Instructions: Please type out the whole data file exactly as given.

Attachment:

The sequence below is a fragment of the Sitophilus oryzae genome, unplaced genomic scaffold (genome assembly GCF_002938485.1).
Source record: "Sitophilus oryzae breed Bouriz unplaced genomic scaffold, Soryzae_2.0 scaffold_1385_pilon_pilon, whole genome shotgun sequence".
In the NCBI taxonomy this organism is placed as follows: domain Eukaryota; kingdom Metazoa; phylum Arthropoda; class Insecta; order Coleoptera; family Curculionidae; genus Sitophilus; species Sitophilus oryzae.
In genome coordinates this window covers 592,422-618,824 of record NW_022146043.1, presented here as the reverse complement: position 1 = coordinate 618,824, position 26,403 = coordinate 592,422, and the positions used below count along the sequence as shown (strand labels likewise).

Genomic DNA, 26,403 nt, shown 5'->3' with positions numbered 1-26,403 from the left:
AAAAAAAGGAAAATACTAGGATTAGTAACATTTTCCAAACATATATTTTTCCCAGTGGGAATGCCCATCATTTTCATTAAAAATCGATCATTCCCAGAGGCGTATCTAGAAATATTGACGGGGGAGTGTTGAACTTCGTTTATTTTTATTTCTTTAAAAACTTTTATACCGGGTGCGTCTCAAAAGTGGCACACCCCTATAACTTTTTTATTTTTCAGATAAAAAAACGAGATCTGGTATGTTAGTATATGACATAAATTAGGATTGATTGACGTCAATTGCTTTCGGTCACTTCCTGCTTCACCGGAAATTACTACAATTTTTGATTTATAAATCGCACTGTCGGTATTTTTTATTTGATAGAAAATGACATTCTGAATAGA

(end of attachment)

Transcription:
The sequence below is a fragment of the Sitophilus oryzae genome, unplaced genomic scaffold (genome assembly GCF_002938485.1).
Source record: "Sitophilus oryzae breed Bouriz unplaced genomic scaffold, Soryzae_2.0 scaffold_1385_pilon_pilon, whole genome shotgun sequence".
In the NCBI taxonomy this organism is placed as follows: domain Eukaryota; kingdom Metazoa; phylum Arthropoda; class Insecta; order Coleoptera; family Curculionidae; genus Sitophilus; species Sitophilus oryzae.
In genome coordinates this window covers 592,422-618,824 of record NW_022146043.1, presented here as the reverse complement: position 1 = coordinate 618,824, position 26,403 = coordinate 592,422, and the positions used below count along the sequence as shown (strand labels likewise).

Genomic DNA, 26,403 nt, shown 5'->3' with positions numbered 1-26,403 from the left:
AAAAAAAGGAAAATACTAGGATTAGTAACATTTTCCAAACATATATTTTTCCCAGTGGGAATGCCCATCATTTTCATTAAAAATCGATCATTCCCAGAGGCGTATCTAGAAATATTGACGGGGGAGTGTTGAACTTCGTTTATTTTTATTTCTTTAAAAACTTTTATACCGGGTGCGTCTCAAAAGTGGCACACCCCTATAACTTTTTTATTTTTCAGATAAAAAAACGAGATCTGGTATGTTAGTATATGACATAAATTAGGATTGATTGACGTCAATTGCTTTCGGTCACTTCCTGCTTCACCGGAAATTACTACAATTTTTGATTTATAAATCGCACTGTCGGTATTTTTTATTTGATAGAAAATGACATTCTGAATAGA